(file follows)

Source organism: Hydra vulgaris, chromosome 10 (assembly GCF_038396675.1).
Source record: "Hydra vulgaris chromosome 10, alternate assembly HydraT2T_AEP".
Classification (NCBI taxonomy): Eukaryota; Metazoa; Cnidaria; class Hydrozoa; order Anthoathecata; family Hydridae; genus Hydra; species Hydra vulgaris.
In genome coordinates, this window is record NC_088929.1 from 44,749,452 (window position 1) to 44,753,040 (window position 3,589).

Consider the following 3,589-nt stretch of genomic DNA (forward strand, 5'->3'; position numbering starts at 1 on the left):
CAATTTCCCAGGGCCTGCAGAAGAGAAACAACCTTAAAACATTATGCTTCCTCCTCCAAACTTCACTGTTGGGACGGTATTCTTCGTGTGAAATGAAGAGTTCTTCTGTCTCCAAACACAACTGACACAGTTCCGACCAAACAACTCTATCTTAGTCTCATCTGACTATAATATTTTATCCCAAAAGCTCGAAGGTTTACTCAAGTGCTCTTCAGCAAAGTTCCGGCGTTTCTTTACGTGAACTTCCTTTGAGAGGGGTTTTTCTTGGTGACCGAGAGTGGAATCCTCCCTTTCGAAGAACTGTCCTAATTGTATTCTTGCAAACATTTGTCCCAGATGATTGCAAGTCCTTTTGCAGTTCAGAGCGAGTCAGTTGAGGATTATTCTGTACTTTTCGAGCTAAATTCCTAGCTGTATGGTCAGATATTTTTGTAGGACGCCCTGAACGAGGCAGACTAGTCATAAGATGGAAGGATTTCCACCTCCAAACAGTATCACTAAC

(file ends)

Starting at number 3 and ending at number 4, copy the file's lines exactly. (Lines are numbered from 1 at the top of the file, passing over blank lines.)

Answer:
Classification (NCBI taxonomy): Eukaryota; Metazoa; Cnidaria; class Hydrozoa; order Anthoathecata; family Hydridae; genus Hydra; species Hydra vulgaris.
In genome coordinates, this window is record NC_088929.1 from 44,749,452 (window position 1) to 44,753,040 (window position 3,589).